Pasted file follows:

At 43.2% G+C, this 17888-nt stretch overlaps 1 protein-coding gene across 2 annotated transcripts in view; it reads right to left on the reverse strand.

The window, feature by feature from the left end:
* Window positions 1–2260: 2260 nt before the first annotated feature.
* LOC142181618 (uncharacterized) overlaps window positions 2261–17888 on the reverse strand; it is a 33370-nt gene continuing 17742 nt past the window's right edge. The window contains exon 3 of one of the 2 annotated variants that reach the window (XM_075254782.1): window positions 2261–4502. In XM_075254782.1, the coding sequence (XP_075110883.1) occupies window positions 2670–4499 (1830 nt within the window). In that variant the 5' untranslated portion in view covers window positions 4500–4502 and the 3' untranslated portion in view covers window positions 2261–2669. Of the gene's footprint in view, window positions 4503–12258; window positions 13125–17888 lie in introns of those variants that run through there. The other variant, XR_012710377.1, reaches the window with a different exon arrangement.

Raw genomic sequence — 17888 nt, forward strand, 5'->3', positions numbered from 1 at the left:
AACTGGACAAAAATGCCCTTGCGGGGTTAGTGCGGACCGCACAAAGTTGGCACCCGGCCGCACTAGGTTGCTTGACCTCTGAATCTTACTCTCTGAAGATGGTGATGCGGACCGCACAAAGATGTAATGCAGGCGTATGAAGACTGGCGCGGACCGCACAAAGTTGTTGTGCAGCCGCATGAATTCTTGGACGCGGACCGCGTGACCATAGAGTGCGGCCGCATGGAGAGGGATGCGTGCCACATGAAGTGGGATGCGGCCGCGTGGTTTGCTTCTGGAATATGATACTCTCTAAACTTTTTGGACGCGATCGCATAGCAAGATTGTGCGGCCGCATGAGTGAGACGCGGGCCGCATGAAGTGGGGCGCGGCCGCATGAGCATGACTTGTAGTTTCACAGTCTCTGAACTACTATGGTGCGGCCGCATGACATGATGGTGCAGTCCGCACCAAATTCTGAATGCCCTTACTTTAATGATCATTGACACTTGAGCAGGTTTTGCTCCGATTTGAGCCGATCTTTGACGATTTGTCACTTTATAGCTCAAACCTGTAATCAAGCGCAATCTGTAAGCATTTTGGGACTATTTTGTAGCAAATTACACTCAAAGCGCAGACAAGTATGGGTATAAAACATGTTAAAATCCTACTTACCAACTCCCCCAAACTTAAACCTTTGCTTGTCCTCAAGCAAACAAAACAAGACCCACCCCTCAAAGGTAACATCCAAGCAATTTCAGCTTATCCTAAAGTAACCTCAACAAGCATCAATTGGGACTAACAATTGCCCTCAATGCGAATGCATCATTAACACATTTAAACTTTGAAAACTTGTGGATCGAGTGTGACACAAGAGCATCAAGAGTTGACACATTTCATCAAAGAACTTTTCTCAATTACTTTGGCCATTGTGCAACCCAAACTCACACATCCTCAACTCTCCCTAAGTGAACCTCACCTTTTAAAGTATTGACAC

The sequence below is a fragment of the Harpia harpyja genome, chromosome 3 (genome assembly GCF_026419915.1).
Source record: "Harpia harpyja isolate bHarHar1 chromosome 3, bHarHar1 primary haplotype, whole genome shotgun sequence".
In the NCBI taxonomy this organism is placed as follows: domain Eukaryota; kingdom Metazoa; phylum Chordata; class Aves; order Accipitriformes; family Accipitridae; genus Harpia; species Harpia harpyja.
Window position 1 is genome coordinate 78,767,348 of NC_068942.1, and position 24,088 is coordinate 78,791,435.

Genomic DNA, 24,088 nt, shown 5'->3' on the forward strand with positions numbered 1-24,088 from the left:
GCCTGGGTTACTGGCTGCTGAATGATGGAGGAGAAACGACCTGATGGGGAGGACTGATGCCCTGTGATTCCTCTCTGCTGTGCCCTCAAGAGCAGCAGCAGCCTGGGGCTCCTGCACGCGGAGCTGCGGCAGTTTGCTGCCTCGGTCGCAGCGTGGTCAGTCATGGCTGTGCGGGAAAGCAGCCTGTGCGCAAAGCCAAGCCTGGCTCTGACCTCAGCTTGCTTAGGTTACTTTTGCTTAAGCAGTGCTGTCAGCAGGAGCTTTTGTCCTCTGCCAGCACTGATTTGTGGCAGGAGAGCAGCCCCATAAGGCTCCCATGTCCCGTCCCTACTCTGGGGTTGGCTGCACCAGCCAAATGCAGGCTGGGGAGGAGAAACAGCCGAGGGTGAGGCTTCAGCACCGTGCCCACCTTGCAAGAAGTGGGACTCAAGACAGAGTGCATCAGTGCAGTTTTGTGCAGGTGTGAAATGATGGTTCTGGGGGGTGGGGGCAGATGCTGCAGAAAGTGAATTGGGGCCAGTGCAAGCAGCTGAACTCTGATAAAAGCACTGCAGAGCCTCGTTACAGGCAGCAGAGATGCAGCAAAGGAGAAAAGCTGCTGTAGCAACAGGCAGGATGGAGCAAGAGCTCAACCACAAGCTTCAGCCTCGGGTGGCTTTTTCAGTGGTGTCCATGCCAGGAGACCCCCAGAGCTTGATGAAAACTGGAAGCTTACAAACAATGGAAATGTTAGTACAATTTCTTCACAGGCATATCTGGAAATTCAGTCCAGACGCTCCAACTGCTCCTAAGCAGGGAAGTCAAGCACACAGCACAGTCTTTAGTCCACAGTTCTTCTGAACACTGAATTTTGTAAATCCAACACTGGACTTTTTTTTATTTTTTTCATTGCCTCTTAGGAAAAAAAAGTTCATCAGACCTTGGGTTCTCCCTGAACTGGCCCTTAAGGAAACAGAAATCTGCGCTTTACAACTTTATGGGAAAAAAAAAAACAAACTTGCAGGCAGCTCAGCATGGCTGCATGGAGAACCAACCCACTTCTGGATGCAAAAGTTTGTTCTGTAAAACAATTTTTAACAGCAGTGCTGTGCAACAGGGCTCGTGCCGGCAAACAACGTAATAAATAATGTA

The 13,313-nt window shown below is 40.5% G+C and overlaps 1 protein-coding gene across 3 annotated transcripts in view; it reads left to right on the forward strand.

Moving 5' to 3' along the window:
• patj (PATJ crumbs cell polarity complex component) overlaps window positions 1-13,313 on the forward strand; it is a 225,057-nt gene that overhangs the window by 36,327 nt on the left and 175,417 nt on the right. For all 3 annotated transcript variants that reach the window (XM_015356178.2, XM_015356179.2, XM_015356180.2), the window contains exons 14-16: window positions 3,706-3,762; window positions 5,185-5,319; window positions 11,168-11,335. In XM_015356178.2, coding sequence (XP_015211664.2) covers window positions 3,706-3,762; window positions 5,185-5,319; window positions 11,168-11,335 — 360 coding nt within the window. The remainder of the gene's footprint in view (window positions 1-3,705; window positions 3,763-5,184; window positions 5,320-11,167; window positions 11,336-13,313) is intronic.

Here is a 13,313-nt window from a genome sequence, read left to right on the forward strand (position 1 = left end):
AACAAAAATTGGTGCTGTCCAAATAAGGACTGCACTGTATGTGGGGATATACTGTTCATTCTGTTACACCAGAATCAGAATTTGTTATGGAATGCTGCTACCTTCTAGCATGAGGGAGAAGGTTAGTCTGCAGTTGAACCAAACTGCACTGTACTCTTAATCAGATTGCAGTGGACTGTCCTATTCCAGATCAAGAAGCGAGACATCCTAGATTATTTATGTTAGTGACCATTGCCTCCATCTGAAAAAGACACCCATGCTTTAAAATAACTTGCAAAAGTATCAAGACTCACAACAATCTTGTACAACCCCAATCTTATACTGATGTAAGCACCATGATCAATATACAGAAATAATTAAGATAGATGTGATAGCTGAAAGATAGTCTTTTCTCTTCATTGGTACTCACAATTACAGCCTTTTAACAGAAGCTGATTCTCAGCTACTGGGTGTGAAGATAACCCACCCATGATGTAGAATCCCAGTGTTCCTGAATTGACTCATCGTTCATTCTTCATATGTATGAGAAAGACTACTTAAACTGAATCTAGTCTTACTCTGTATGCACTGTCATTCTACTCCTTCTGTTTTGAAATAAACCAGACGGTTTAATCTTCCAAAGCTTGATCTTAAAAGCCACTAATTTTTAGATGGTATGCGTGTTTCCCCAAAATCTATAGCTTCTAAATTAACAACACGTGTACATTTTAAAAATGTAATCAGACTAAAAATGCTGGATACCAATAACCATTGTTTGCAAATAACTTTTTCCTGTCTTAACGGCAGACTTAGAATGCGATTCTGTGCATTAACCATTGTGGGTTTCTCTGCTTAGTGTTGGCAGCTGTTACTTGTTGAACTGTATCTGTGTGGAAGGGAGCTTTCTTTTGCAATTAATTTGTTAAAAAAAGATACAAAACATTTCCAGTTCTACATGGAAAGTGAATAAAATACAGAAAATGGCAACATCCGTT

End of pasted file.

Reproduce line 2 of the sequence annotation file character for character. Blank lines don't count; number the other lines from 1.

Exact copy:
The window, feature by feature from the left end: